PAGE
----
Keynote 1 
  Wed, 8th
☷  09:10 - 10:00

Commodifying Data Exploration

Abstract: Exploratory Data Analysis (EDA) is an iterative and often tedious process. Several strategies have been proposed to ease the burden on users in EDA ranging from stepwise to full-guidance approaches. Stepwise approaches rely on computing utility functions that determine the best action to take at each step. Full-guidance approaches rely on learning end-to-end exploration policies. Today’s big question is how to commodify EDA and make it easily deployable for all but for that we need to know what users are looking for: are they looking for a needle in a haystack, taking a tour of the data, or are they feeling lucky? This talk will investigate those questions and discuss the challenges of storing learned pathways through data or regenerating them when needed.

↗ Sihem Amer-Yahia (CNRS, Univ. Grenoble Alpes, France)
Sihem Amer-Yahia is a Silver Medal CNRS Research Director and Deputy Director of the Lab of Informatics of Grenoble. She works on exploratory data analysis and fairness in job marketplaces. Before joining CNRS, she was Principal Scientist at QCRI, Senior Scientist at Yahoo! Research and Member of Technical Staff at at&t Labs. Sihem is PC chair for SIGMOD 2023 and vice president of the VLDB Endowment. She currently leads the Diversity&Inclusion initiative for the database community.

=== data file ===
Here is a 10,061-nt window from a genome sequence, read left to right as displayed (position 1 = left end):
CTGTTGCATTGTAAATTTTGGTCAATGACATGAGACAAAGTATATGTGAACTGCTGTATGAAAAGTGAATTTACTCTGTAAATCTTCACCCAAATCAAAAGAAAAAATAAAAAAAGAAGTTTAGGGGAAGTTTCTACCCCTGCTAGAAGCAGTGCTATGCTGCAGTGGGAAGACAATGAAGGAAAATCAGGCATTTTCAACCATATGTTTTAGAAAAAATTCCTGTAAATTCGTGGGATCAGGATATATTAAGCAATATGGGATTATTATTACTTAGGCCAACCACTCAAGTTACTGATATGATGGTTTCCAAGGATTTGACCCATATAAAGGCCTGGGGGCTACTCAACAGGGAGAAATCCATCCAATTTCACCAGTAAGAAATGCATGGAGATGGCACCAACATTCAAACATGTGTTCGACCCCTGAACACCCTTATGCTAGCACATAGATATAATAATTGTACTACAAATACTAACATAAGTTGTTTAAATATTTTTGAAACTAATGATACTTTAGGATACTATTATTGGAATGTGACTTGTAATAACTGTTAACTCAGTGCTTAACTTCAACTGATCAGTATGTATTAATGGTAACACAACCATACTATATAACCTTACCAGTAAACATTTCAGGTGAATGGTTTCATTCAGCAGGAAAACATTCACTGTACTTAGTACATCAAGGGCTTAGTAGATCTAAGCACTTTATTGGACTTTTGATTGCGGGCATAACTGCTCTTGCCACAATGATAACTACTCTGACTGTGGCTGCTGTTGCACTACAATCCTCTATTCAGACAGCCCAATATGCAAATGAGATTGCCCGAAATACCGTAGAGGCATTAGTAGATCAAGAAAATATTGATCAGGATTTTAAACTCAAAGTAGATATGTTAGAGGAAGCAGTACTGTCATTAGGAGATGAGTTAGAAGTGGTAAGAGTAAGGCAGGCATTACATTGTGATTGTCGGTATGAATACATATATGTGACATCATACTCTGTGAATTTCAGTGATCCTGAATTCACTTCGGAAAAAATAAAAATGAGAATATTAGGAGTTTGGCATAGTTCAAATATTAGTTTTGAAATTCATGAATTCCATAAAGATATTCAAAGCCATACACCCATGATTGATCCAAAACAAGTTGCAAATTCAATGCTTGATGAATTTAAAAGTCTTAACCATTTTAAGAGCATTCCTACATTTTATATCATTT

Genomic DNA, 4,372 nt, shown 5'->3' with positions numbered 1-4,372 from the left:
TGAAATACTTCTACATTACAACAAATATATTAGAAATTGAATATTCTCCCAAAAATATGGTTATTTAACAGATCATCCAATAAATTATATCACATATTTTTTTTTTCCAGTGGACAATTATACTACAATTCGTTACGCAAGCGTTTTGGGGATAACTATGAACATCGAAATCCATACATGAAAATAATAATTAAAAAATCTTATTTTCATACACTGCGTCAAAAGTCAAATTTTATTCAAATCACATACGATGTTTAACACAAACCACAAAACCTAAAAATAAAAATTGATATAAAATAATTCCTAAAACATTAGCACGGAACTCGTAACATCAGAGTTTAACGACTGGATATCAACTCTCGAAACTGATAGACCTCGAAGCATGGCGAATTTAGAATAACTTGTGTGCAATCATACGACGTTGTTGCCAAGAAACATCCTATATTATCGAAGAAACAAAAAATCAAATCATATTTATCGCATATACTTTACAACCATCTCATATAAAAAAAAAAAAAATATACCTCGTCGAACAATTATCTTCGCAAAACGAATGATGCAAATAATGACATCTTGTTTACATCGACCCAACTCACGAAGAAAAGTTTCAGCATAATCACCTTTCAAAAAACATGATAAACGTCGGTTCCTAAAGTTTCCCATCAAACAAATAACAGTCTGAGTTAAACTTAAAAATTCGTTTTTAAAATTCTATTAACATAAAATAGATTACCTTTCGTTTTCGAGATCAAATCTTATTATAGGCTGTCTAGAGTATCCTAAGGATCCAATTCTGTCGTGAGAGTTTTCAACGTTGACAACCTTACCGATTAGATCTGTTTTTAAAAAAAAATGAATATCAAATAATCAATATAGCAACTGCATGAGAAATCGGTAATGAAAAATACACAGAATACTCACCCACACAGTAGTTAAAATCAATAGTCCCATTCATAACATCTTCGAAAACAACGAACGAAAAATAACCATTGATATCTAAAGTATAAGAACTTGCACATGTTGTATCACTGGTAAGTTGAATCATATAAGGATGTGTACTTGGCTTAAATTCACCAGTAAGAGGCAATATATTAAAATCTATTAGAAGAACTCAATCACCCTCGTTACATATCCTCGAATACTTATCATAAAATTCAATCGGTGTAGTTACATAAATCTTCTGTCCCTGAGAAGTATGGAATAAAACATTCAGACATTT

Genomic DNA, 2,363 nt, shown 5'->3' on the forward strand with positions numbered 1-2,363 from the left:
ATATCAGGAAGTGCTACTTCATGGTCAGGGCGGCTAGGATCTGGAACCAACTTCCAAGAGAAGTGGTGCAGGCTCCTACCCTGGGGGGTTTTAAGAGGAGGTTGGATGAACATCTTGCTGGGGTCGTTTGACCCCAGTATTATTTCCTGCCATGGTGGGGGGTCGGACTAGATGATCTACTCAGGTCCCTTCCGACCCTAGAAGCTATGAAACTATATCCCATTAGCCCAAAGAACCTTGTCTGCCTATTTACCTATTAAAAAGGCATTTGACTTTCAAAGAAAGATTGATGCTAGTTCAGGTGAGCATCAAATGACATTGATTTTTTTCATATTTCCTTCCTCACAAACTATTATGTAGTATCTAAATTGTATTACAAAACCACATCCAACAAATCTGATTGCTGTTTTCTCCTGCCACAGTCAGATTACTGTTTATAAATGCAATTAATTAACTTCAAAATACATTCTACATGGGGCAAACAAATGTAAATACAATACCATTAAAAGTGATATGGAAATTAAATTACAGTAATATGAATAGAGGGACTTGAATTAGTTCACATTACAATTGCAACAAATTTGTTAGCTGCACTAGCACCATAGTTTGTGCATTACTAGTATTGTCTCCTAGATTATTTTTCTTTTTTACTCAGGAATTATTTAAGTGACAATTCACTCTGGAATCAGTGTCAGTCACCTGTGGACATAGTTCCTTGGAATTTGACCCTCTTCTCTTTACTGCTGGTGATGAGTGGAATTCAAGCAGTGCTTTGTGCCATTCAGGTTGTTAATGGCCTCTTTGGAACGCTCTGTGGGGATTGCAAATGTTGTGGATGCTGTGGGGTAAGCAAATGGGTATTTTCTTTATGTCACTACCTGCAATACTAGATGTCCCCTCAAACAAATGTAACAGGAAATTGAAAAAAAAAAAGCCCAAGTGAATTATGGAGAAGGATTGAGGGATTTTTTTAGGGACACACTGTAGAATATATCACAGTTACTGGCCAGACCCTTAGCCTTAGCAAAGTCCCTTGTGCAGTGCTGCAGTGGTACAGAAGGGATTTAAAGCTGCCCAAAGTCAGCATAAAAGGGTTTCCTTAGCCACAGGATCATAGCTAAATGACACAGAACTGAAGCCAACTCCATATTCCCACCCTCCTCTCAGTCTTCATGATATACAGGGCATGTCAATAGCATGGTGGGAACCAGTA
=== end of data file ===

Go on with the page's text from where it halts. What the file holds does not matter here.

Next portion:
Keynote 2 
  Thu, 9th  
☷  09:10 - 10:00

Why Machine Learning for Automatically Optimizing Databases Doesn't Work

Abstract: Database management systems (DBMSs) are complex software that requires sophisticated tuning to work efficiently for a given workload and operating environment. Such tuning requires considerable effort from experienced administrators, which is not scalable for large DBMS fleets. This problem has led to research on using machine learning (ML) to devise strategies to optimize DBMS configurations for any application, including automatic physical database design, knob configuration, and query tuning. Despite the many academic papers that tout the benefits of using ML to optimize databases, there have been only a few major success stories in industry in the last decade.

In this talk, I discuss the challenges of using ML-enhanced tuning methods to optimize databases. I will address specific assumptions that researchers make about production database environments that are incorrect and identify why ML is not always the best solution to solving real-world database problems. As part of this, I will discuss state-of-the-art academic research and real-world tuning implementations.

↗ Andy Pavlo (Carnegie Mellon University, Pittsburgh, USA)
Andy Pavlo is an Associate Professor with Indefinite Tenure in the Computer Science Department at Carnegie Mellon University. He is also the co-founder of the OtterTune automated database optimization start-up (↗